Lesson time 11:44 min
Don’t be intimidated by the thought of writing an entire book. Judy wants to help you tackle a book scene by scene, beginning with how to find your starting point.
Topics include: Start When Something New Happens • Think One Scene at a Time • Surprises are Everything • Establish Character Before Major Plot Twist
So the idea of the word, plot, makes me very nervous. Plot, no, I think. No, I can't do plot. Don't ask me questions about plot, ever. But I realize that plot is really telling a story, and I tell a story. So maybe the story that I tell is the plot. But if I'm ever asked, you know, about how do I come to do a plot, I can't-- there's something about the word that just intimidates, that makes me so uncomfortable, because I would tell you, if you asked, that plot is my weak point. And yet I look at the books, and I realize, well, I've written all these books, they probably do have a plot, which I prefer to think of as telling a story. So plot for me is a mystery. I start a book on the day something different happens in that character's life. When I was writing Then Again, Maybe I Won't, and, again, had no idea what I was doing, because I started that book the day after I sent Margaret to a publisher, having no idea if it would be accepted or not. So I sat down and I started to write Then Again, Maybe I Won't, and I wrote, and I wrote, and I wrote. There was a terrible problem with the beginning, because it was overdone. We didn't need to know these things. It wasn't the day something different happened in his life. It was just about his life. It was all those things that I said, you write in your notebook. And I had a good editor say to me, I think maybe, you know, this isn't necessary here, and where you want to start is here. And that, of course, was the day that something different happened in Tony's life. And so that's how I approach it now, on the day that something different happens. And that journey, to get to the end of the book, that journey that the character is taking to get to the end of the book, that must be the plot of the book. But I prefer to think of it as the story that I'm telling. And how do you get from here to here? That's the story. Now there are certain books that I've written that I do keep very careful track of what's going on. And In The Unlikely Event was very complicated, many characters, different family groups, lots of things happening. I did keep track. I had like a track notebook, OK. This is what's happening here and here and here. And someone other than me could say, well, that's the plot. There it is. But for me it's the story I'm telling. A scene is where something happens. So, you know, a scene takes place somewhere, and it's between more than one character, 2, 3, 4, however many. And then that scene ends, and that's something that you're going to figure out yourself where that scene ends. Again, you might write and write and write and keep writing it, and you'll see that, uh-oh, no, that scene really ended here. That scene is over, and then change pace. You change pace, and you're somewhere else. I've always wanted to write a book that was a series of scenes. ...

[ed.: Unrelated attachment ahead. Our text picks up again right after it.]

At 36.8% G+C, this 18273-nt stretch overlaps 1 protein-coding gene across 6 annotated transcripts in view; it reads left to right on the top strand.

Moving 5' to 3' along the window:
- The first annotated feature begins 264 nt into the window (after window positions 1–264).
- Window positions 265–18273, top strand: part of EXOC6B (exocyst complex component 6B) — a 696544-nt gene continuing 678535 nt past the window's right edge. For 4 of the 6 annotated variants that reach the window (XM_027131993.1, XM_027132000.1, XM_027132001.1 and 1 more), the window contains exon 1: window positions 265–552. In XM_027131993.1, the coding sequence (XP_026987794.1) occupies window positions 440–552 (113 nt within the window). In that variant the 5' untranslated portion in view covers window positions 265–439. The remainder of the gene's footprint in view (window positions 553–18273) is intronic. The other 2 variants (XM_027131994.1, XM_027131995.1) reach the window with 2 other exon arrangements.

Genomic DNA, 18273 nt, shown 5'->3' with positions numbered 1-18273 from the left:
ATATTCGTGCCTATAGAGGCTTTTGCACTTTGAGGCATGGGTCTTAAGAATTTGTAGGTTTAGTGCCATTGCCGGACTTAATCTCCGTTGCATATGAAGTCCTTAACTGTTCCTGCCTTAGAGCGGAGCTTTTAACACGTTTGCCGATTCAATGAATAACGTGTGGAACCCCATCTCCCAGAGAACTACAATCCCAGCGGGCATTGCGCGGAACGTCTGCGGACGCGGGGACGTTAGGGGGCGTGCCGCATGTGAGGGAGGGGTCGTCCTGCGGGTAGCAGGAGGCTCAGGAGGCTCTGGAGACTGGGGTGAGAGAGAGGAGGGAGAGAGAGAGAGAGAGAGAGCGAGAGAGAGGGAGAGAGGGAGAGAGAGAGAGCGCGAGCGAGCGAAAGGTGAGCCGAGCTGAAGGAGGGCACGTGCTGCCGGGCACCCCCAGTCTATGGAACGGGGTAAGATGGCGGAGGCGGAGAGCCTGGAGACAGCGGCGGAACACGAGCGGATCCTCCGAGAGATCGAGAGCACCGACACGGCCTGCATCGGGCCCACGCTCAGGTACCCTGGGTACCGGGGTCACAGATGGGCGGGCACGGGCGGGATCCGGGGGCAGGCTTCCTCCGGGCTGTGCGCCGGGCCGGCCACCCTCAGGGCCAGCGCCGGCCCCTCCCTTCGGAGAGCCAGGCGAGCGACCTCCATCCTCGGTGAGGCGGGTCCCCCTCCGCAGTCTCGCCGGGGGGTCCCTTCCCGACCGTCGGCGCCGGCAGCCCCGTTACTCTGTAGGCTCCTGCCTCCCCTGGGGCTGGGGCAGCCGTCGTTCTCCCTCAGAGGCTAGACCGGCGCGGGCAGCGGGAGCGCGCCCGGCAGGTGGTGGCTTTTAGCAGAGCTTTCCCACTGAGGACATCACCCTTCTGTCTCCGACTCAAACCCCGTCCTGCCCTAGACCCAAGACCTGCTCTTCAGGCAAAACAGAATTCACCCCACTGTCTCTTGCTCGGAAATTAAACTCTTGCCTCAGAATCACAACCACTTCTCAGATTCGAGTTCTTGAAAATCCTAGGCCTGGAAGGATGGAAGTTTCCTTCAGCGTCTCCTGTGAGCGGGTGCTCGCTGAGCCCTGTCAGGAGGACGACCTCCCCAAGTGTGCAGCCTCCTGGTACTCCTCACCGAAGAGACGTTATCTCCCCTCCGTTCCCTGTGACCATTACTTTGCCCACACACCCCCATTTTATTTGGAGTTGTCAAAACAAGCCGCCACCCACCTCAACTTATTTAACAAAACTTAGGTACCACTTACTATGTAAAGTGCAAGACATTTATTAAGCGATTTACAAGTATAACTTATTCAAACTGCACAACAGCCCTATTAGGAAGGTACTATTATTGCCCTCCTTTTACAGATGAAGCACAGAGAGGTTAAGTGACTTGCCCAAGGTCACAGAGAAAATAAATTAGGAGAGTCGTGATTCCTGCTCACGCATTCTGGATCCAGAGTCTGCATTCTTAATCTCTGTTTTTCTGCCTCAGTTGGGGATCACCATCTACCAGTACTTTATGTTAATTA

Judy Blume broke the rules. Her refreshingly honest children’s books were banned by hundreds of libraries and loved by generations of readers, who bought 85 million copies of classics like Are You There God? It’s Me, Margaret and Superfudge. In her first online writing class, the award-winning author teaches you how to invent vivid characters, write realistic dialogue, and turn your experiences into stories people will treasure.
To keep going and never give up. She's a nice lady.
I didn't learn much that was new, but I enjoyed her style and found it interesting.
This class helped me figure out ho to record my ideas and showed me how to brainstorm without putting too much pressure on myself.
I wrote one book that was never published, and now I feel ready to tear it apart and tackle it anew. Judy was an inspiration.